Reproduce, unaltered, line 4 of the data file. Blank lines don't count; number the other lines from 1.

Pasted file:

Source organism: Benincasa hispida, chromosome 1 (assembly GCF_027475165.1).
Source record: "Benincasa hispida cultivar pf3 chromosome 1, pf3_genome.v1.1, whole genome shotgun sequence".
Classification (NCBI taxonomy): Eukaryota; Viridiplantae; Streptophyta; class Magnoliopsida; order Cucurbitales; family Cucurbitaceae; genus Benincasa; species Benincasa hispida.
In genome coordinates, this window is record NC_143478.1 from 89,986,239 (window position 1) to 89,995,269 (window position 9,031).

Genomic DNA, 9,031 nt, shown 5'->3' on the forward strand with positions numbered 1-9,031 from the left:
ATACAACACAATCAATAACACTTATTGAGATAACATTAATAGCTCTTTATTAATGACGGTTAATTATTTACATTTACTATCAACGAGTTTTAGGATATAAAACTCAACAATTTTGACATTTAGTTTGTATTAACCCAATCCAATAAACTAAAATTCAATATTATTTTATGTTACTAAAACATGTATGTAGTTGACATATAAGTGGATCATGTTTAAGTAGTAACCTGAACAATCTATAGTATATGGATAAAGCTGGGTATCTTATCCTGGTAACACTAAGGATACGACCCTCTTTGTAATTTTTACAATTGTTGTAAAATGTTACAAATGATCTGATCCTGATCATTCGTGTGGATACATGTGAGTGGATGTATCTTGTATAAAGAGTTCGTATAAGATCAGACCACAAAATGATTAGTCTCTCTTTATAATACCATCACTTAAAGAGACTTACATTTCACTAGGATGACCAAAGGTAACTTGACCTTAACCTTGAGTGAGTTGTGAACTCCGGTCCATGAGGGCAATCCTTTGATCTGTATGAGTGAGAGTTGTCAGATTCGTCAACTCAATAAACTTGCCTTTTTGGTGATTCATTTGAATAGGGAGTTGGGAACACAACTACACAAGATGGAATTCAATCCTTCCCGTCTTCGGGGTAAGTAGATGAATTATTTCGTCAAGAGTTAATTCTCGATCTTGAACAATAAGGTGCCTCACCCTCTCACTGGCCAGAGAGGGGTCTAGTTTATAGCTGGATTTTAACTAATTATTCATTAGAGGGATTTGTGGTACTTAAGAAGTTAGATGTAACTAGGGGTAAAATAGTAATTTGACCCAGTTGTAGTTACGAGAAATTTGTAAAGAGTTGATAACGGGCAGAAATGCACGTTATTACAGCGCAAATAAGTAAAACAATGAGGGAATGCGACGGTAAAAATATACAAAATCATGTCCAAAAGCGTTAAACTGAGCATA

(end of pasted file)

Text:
In genome coordinates, this window is record NC_143478.1 from 89,986,239 (window position 1) to 89,995,269 (window position 9,031).